Independent of all the other induction algorithms, the filter method filters out all redundant, noisy, or irrelevant features in the processing steps before induction takes place. Liu, Liu, and Yu (2005, p. 10) argues that filter method select a  feature set for any of the learning algorthms  to be used when leraning concepst from the training set. The bisaness of all the future selection alogrithms  as well as the learning alogrithm do not intearct. The search usually proceeds until pre-specified number of the feature is obtained or some thresholding criteria is met. The key advantage of the filter method as comapred to other methods, such as wrapper method among others, is the fact that this method is fast as well as the ability to scale to the large database.Unlike other methods, such as wrappers, filters usually utilizes the intrinsic properties of the data in evaluating feature subset. In general, the featurse are mostly assesed using their  discriminatory or releavnces powers in regard to the target classes. Wrapper Method

In wrapper methods, the performances, such as prediction or classification accuracy, of an induction algorithm is used for the feature subset evaluation as indicated o the figure below.


In most of its general formulation, the wrapper method consists in the usage of prediction performance of a certain learning machine, in order to assess the overall usefulness of all the usefulness of the subsets of variables. When applying the wrapper method one should define, the

  • How to search all the usefulness of the subset of variables
  • How to assess the prediction performances of learning machine, in order to guide the search as well as halt it
  • Which predictors will be employed

Wrappers are usually criticized due to the fact that they are seen as a “brute force” method, which require massive amount of computational, though this is not necessarily the case. Greedy search strategies are usually seen as computational advantageous as well as robust against over fitting. In forward selection, wrappers are useful in estimating the accuracy of adding every unselected feature to  all the feature subset as well as choosing the best feature to be added according to this kind of criterion. The method usually terminates when the estimated accuracy of adding any of the feature is less as compared to the estimated accuracy of the feature set already selected. Generally, for every generated feature subset S, the wrappers usually evaluates its applicability by using induction algorithms to dataset using the features present in the subset S. Wrappers may easily find features subsets within the high level of accuracy. This is due to the fact that the features match well with all the learning algorithms (Liu, and Yu, 2005, p. 12). Hybrid Method

In order to improve the classification performances as well as fasten feature selection, it is advisable to build a hybrid model. This is due to the fact that it takes the advantage of wrappers and filters by employing both independent criteria and the learning algorithms in measuring feature subsets. Filters offers an intelligence guide for the wrappers, like reducing search space, offering a good start point or shortening the search path, all of which are crucial in scaling wrappers to the larger size problems. Hybrid method employs the independent measures in deciding the subset that is best for any given cardinality (Liu, and Yu, 2005, p. 13). Feature Ranking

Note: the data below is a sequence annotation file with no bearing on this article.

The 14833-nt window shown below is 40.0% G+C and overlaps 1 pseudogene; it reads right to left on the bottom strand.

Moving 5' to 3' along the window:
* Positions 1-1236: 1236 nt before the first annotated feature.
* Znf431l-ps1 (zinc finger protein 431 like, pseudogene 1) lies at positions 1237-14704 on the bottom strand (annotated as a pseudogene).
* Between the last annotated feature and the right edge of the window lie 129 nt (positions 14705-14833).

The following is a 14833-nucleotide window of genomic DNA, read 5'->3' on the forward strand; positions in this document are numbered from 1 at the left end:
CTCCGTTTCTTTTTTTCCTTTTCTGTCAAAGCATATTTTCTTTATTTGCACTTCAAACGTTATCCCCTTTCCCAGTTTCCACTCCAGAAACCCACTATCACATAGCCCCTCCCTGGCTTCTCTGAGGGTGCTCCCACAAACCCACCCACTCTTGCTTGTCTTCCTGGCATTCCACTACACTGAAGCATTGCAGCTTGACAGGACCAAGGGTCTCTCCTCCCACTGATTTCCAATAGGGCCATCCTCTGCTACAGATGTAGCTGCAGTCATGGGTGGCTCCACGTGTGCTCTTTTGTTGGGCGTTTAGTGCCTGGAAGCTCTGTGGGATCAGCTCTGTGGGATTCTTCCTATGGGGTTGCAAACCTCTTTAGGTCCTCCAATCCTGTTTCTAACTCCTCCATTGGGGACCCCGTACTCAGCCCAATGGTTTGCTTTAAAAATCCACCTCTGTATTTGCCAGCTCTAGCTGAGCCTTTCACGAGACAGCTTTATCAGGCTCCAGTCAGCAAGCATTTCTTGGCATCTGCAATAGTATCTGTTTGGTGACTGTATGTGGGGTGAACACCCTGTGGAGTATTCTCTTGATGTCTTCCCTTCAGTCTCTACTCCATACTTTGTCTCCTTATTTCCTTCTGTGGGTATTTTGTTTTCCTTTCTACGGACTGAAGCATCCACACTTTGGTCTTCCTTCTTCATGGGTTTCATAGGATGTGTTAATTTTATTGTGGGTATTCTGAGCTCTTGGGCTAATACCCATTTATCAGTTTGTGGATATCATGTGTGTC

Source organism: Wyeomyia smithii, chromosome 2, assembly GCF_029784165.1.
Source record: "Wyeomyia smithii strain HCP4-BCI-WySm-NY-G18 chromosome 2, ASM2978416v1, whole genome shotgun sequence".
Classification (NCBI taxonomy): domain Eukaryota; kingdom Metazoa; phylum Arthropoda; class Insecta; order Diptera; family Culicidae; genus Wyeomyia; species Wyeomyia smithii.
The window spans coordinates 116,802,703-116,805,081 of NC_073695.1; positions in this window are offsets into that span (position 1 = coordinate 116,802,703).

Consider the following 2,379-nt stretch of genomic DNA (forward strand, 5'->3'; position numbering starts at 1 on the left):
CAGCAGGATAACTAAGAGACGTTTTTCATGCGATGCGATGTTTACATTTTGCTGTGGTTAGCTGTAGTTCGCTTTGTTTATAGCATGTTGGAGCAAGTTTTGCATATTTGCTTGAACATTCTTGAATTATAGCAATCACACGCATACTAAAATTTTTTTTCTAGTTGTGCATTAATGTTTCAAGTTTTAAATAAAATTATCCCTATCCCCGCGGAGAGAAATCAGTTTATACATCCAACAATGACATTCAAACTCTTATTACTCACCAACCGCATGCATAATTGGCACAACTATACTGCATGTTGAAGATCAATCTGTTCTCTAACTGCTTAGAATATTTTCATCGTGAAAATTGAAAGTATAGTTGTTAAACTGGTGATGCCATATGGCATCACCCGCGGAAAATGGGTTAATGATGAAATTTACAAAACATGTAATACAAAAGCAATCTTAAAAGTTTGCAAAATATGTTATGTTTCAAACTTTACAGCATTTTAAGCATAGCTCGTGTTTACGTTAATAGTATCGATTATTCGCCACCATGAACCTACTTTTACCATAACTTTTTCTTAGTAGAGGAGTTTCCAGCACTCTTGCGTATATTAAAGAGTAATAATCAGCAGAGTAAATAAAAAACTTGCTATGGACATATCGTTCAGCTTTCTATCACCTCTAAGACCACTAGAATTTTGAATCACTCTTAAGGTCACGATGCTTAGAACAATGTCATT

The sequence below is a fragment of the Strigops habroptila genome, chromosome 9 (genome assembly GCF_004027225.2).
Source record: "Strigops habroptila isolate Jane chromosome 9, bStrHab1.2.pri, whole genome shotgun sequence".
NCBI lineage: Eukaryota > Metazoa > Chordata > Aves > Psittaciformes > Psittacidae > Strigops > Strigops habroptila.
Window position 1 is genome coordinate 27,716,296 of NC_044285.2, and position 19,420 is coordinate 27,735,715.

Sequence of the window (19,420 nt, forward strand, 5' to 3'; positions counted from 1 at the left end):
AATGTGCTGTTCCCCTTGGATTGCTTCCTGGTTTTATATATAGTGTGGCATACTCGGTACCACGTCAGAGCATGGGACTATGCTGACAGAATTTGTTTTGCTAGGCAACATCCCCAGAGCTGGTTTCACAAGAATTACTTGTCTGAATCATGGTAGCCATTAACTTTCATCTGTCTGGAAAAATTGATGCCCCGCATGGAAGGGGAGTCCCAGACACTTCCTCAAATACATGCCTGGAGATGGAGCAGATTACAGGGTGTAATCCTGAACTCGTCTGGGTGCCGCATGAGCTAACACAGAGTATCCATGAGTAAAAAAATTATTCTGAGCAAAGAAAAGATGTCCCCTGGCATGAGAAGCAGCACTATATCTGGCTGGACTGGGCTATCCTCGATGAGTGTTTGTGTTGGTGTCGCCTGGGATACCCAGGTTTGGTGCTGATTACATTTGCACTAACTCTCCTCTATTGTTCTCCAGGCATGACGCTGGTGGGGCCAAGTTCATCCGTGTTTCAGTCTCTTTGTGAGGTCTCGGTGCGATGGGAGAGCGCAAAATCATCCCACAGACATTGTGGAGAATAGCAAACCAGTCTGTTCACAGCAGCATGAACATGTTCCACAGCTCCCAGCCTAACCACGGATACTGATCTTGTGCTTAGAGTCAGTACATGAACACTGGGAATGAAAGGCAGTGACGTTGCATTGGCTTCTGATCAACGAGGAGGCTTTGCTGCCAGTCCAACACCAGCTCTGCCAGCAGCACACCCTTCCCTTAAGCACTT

Among the entire proposed feature selection algorithm, the aspect of feature ranking methods, which rank or score features by a particular criterion. The use rankings of the features as base of selection mechanism are mostly attractive due to their scalability, simplicity as well as the good empirical success. Computationally, the feature ranking is efficient due to the fact that it needs only the computation of M scores as well as sorting all the scores. With regard to ranks of the features, the subsets of important features may be selected in order to build classifiers or predictors.  

1.2.3 Stopping Criterion

It is important to note that a feature selector should be able to decide when to stop searching through the space of the feature subsets. Depending on evaluation strategies which are available, a feature selection may remove or adding features, when none of the alternative improves on the merits of the current feature subsets. Alternatively, algorithm may continue to revise feature subset as long as the merit has not degraded. Based on this argument, a further option may be to continue with generation of subsets until reaching the other end of search. The best subset is then selected. In most cases, the test is not able to measure the distance existing between the last iterate and the true solution. Generally, a feature selection process may terminate if:

  • The search is complete
  • A predefined size of the feature subset has been selected
  • A predefined number of iterations have been executed
  • A sufficiently good  or an optimal feature subset has been obtained, or
  • When the change of feature subset does not result to a better subset (Tan, 2007, p. 23).

1.2.4 Result validation

In some of the applications, all the relevant features are usually known beforehand, thus allowing one to validate the results of feature selection. However, in many real-world applications it is hard to understand the features that are relevant. Hence, one has to rely on some of the indirect methods through monitoring the change of the mining performance with all the changes of features (Liu and Dash, 1997, p. 23).